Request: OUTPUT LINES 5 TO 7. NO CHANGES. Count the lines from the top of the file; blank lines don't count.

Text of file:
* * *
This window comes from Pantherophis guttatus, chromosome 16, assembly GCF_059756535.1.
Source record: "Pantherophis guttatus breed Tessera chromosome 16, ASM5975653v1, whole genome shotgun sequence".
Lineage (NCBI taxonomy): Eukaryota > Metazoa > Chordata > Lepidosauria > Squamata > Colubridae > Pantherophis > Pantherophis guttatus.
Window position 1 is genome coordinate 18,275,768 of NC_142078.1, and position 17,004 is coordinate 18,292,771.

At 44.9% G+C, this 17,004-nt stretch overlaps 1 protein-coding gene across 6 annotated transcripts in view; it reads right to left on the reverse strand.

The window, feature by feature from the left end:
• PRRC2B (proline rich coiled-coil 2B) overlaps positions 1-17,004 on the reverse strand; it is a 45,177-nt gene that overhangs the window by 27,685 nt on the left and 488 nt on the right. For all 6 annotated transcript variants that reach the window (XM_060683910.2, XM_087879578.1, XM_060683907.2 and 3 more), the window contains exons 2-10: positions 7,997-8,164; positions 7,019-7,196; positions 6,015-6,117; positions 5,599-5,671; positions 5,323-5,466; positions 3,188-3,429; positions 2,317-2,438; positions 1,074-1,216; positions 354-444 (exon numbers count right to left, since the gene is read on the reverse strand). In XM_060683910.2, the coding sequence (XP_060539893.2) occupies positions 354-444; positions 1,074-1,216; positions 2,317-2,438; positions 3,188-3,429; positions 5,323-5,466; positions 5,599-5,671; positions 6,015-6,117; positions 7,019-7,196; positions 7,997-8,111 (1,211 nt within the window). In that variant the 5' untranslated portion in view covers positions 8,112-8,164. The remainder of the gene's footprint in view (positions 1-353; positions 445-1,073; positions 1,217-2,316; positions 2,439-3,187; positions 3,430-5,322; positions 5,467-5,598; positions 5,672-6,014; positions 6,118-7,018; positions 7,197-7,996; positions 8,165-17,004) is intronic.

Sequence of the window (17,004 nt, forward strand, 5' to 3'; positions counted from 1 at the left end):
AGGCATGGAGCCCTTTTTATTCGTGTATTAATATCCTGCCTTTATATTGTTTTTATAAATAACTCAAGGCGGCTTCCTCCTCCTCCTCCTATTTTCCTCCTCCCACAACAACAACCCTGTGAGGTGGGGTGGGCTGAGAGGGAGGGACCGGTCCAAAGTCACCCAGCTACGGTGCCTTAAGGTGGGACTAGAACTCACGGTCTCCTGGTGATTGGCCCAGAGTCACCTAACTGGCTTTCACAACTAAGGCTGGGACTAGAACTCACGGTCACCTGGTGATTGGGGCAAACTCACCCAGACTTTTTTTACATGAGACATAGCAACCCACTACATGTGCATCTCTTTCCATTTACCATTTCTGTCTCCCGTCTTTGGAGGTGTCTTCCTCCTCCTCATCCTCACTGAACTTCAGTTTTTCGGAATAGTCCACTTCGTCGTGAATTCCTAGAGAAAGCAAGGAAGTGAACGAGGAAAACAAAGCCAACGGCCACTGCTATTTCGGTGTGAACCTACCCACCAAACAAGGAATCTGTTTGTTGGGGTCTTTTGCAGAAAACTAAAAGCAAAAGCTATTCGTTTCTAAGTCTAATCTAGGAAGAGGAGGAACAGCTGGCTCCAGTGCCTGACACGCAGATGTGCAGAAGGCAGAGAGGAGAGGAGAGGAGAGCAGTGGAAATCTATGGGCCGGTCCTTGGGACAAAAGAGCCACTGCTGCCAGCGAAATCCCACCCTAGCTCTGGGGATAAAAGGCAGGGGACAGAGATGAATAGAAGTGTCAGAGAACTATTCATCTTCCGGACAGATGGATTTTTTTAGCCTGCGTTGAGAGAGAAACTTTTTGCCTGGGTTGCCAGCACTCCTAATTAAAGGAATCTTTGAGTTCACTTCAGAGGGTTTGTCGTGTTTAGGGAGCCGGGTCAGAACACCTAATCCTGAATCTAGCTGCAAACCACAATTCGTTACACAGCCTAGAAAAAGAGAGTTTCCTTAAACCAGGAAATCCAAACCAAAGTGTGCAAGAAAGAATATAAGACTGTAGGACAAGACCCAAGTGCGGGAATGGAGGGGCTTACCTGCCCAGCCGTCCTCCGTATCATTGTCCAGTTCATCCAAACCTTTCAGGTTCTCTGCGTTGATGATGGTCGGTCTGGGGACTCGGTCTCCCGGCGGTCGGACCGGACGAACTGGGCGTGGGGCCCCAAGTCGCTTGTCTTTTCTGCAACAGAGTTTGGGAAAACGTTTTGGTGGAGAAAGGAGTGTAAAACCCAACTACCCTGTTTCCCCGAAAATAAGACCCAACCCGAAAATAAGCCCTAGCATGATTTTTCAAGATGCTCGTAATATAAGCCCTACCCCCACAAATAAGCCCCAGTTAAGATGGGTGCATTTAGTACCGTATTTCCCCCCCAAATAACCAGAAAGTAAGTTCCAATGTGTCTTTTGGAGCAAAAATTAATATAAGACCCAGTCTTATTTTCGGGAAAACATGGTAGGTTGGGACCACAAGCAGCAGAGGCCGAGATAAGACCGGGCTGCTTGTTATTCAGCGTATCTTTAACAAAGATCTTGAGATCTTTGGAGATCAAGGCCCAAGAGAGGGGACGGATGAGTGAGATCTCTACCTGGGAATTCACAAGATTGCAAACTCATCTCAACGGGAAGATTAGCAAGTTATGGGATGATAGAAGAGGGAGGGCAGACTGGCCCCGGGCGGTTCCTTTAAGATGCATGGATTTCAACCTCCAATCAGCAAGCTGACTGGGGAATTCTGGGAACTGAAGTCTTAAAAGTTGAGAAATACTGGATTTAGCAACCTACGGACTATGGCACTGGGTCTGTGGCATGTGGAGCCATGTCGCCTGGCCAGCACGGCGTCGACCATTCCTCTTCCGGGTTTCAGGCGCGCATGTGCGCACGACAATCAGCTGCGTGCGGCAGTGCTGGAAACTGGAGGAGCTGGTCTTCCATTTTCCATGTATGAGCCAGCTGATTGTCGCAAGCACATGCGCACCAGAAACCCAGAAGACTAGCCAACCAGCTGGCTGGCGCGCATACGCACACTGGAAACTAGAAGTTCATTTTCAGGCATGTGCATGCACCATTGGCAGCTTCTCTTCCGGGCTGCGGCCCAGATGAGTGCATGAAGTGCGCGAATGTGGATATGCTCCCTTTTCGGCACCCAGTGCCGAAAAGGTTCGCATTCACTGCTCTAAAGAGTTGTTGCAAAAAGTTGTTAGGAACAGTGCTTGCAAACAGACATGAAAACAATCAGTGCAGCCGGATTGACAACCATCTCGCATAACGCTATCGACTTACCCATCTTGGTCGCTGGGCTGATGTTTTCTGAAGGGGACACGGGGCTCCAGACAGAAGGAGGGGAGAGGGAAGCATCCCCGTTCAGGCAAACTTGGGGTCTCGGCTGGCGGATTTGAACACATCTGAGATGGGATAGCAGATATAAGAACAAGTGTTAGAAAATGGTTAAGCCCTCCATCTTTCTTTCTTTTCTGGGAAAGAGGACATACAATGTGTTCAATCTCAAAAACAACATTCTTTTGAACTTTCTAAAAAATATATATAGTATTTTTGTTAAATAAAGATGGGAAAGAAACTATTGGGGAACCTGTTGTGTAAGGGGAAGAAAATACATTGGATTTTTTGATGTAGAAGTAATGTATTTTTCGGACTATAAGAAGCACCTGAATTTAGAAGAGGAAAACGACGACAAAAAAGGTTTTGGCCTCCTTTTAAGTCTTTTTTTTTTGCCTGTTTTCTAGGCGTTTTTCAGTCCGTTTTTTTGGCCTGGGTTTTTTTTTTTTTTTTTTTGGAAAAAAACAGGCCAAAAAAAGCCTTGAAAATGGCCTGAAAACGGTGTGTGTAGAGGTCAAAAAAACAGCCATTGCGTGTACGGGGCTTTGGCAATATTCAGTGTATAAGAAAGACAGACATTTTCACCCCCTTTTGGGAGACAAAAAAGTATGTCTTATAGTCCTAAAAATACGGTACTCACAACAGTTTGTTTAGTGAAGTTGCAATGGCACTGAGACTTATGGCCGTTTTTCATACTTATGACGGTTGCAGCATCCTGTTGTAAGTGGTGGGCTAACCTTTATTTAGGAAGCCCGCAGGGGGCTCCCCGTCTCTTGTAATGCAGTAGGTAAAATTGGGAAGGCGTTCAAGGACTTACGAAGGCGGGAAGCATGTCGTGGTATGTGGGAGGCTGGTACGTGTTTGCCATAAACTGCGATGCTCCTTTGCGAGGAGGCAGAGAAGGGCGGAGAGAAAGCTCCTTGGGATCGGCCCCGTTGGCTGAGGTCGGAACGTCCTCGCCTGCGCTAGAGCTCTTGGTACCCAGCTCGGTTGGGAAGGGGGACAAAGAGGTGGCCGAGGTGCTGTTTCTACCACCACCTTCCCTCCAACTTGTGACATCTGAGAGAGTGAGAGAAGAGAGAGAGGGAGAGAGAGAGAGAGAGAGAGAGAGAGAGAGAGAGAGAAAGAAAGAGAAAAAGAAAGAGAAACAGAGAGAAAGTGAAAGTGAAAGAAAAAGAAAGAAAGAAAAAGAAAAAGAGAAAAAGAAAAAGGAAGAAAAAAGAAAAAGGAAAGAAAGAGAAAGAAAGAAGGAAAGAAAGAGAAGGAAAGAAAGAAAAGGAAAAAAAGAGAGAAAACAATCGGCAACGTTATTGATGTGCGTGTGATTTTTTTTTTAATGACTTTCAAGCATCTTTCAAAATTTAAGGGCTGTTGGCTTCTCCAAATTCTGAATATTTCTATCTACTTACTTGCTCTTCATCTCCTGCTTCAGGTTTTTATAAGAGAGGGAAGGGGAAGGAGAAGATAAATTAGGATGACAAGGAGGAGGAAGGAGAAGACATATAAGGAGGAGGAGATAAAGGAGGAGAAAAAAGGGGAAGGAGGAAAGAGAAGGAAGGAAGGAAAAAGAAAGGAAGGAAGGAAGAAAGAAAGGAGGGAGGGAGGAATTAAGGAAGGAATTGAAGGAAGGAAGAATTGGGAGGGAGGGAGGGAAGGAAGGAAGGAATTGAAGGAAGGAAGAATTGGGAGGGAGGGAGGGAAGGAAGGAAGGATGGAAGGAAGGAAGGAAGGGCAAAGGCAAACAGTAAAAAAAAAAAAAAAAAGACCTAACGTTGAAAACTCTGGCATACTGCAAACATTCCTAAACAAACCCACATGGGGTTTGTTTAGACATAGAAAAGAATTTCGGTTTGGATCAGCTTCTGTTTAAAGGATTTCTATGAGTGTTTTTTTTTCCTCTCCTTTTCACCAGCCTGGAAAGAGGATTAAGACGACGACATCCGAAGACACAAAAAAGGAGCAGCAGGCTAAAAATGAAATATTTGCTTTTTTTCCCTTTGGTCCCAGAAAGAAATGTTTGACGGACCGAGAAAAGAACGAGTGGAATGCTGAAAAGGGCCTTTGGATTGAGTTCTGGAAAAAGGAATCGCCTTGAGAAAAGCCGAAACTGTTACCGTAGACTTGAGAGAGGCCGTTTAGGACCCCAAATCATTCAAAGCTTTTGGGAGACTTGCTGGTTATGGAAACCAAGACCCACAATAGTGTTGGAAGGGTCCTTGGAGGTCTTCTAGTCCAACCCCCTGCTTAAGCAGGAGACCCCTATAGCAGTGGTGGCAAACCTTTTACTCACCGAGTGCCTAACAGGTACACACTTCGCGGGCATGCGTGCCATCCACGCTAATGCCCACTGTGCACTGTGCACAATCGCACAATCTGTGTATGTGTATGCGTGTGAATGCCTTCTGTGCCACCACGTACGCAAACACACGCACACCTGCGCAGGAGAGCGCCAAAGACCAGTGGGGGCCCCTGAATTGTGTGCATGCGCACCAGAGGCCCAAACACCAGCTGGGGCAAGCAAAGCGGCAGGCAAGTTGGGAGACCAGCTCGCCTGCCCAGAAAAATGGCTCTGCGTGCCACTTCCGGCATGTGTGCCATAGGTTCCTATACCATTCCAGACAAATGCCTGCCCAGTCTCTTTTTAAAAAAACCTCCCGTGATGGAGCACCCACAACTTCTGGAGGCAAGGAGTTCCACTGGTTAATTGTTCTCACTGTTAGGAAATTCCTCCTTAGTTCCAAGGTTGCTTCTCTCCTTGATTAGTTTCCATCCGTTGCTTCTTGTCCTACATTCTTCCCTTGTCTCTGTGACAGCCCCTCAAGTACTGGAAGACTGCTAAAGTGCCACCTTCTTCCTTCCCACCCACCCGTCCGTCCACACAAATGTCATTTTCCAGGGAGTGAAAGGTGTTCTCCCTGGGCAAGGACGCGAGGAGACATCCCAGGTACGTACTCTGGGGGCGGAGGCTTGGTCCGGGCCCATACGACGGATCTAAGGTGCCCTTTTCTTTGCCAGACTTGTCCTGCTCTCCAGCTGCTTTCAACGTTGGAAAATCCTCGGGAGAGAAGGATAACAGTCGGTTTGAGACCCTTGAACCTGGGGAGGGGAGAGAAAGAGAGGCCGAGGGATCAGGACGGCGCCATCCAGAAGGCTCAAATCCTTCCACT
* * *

At 44.9% G+C, this 17,004-nt stretch overlaps 1 protein-coding gene across 6 annotated transcripts in view; it reads right to left on the reverse strand.

The window, feature by feature from the left end:
• PRRC2B (proline rich coiled-coil 2B) overlaps positions 1-17,004 on the reverse strand; it is a 45,177-nt gene that overhangs the window by 27,685 nt on the left and 488 nt on the right. For all 6 annotated transcript variants that reach the window (XM_060683910.2, XM_087879578.1, XM_060683907.2 and 3 more), the window contains exons 2-10: positions 7,997-8,164; positions 7,019-7,196; positions 6,015-6,117; positions 5,599-5,671; positions 5,323-5,466; positions 3,188-3,429; positions 2,317-2,438; positions 1,074-1,216; positions 354-444 (exon numbers count right to left, since the gene is read on the reverse strand). In XM_060683910.2, the coding sequence (XP_060539893.2) occupies positions 354-444; positions 1,074-1,216; positions 2,317-2,438; positions 3,188-3,429; positions 5,323-5,466; positions 5,599-5,671; positions 6,015-6,117; positions 7,019-7,196; positions 7,997-8,111 (1,211 nt within the window). In that variant the 5' untranslated portion in view covers positions 8,112-8,164. The remainder of the gene's footprint in view (positions 1-353; positions 445-1,073; positions 1,217-2,316; positions 2,439-3,187; positions 3,430-5,322; positions 5,467-5,598; positions 5,672-6,014; positions 6,118-7,018; positions 7,197-7,996; positions 8,165-17,004) is intronic.